No. 425: The Debut of Carver-Hawkeye Arena

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EDITOR’S NOTE: The University of Iowa wrestling program recorded the 1,000th dual victory in school history in the 2018-19 season opener. The Hawkeyes are just one of four wrestling programs in the country to reach the 1K milestone, and to celebrate, is taking a look back at a handful of duals in the 109-year history of Hawkeye wrestling. This is… 1 in 1,000.

IOWA CITY, Iowa — Carver-Hawkeye Arena has become a world-renowned facility that wrestlers from around the globe discuss as folklore. From Big Ten to NCAA to Olympic champions, the arena is entrenched in winning.

And it all started one day in 1983.  

On Jan. 3, 1983, Carver-Hawkeye Arena opened its doors for the first time, hosting a wrestling meet against the University of Oklahoma. Tim Riley, a 118-pound, three-time All-American and Big Ten champion, was the first to step on the mat for the Hawkeyes.

“Going into the meet we were just excited to beat a good Oklahoma team,” said Riley. “For my match, being the first guy going out, I was looking forward to getting a lead for the team.”

That night, the first Monday of the calendar year, thousands of fans stormed into the new arena for the first time.

“It was crazy loud,” Riley said. “The Iowa wrestling fans are the best in the world and they showed up that night. It was really cool.”

Riley gave them something to cheer about, winning by 18-2 technical fall to lead the Hawkeyes to a 35-7 rout.  Iowa won every dual the rest of the season, and that inaugural event at Carver was the Hawkeyes’ first of 25 consecutive wins.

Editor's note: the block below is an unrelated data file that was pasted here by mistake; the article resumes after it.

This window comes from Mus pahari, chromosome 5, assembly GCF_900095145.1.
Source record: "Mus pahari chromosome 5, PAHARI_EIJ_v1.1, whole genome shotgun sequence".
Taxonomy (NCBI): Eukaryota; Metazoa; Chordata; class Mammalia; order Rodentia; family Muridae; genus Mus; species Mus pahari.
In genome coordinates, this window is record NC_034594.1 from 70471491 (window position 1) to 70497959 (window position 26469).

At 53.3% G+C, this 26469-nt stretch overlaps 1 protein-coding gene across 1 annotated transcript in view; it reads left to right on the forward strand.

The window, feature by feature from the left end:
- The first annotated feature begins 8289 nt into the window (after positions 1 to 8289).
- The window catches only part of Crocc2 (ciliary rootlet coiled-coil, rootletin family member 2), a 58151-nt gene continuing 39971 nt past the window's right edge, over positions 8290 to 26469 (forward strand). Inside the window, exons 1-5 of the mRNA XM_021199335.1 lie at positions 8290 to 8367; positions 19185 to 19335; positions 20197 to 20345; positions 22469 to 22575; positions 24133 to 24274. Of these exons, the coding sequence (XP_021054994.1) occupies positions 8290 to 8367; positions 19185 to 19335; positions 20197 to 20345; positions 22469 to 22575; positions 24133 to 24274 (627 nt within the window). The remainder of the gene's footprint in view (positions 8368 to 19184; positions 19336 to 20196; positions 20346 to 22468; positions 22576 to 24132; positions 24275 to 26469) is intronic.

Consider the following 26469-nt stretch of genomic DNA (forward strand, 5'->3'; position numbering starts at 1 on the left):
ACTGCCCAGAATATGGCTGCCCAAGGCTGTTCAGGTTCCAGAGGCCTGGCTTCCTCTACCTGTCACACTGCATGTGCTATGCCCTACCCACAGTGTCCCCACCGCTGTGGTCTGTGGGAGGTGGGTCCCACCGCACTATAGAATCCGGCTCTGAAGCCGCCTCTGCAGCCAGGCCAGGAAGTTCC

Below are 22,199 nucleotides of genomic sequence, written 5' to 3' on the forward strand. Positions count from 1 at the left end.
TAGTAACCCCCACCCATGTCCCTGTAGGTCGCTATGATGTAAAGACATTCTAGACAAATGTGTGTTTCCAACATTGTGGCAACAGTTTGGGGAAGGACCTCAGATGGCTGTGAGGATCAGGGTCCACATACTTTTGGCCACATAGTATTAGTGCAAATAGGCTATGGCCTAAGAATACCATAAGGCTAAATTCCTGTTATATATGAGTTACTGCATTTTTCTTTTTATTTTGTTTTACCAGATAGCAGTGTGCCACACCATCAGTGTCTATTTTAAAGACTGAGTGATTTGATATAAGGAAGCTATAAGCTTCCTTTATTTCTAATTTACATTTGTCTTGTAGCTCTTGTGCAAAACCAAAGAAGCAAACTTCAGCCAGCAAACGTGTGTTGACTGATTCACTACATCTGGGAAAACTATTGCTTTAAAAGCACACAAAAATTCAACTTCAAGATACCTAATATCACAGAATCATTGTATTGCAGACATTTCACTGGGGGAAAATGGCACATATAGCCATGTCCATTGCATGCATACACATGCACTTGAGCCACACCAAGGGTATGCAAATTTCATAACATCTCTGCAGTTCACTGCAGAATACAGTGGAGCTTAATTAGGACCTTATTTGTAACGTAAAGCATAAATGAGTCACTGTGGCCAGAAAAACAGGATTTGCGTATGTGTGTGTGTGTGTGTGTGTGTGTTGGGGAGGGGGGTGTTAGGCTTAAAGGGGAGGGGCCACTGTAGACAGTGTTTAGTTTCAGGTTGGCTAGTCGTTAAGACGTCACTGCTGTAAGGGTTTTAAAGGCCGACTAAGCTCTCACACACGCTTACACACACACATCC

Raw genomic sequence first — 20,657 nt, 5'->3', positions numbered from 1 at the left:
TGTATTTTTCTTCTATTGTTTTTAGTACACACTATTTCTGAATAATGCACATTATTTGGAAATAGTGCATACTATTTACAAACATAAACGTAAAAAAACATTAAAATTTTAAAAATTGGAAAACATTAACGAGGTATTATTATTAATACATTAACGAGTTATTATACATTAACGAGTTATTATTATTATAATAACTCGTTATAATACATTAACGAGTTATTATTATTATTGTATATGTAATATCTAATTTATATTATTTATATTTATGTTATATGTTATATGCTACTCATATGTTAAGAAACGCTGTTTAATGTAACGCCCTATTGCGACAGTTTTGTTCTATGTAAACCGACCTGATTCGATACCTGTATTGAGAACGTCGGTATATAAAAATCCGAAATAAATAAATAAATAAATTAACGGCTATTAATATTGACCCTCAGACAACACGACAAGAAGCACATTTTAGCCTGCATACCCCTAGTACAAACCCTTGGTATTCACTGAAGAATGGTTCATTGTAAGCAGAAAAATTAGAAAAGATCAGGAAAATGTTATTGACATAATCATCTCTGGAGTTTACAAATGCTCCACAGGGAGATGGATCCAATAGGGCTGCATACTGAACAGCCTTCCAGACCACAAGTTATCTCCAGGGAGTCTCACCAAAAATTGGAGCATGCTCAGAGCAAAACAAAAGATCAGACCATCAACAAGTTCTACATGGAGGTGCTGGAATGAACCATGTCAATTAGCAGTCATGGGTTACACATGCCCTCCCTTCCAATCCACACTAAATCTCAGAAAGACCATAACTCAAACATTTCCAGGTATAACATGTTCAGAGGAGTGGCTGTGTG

Riley said the 1983 roster had suspicions that Carver would become a legendary wrestling arena, but that was never the focus.

 “The focus was always on winning national championships, so none of us really looked back,” said Riley. “We were always looking forward.” 

Head coach Dan Gable advised the team that it didn’t matter where they wrestled. That no matter the location, they had to do it for seven minutes.

That philosophy has since been solidified in the walls of Carver-Hawkeye Arena, and it was certainly on Riley’s mind as he wrestled the first of many historic matches inside one of the most famous wrestling venues in the world.  

Carver has been the site of many memories in between dual wins No. 1 and No. 1,000. There have been countless howls of “two!” and moments of tears as grown men and women celebrate earning a spot on the United States Olympic team.

But no matter the occasion, Riley says the arena will always be home to the Hawkeyes.

“Carver is the home of Iowa wrestling,” he said. “And Iowa wrestling is big time.”